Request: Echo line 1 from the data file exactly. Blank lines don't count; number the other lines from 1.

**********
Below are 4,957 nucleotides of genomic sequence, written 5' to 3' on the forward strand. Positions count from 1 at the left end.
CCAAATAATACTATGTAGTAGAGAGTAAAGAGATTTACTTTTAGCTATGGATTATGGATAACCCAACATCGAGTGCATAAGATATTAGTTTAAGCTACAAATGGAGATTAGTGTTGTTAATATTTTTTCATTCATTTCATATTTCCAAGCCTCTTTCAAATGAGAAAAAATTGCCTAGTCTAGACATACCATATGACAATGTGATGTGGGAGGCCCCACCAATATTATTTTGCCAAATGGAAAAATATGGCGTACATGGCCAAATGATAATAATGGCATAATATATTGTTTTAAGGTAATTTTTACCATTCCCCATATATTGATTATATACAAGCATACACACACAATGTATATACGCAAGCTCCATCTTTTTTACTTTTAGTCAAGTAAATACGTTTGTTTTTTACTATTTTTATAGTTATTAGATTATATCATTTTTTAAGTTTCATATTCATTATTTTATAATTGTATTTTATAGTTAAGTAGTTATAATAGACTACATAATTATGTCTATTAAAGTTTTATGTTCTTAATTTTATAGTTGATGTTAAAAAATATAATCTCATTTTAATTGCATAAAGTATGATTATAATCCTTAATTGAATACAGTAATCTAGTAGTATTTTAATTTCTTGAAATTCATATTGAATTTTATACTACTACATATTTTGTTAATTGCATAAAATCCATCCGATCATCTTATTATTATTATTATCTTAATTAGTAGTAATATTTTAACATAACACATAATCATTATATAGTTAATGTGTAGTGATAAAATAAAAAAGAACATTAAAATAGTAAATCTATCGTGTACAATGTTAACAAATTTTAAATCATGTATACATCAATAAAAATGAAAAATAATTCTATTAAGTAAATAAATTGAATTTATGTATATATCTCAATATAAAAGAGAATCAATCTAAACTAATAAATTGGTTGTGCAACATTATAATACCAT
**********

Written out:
Below are 4,957 nucleotides of genomic sequence, written 5' to 3' on the forward strand. Positions count from 1 at the left end.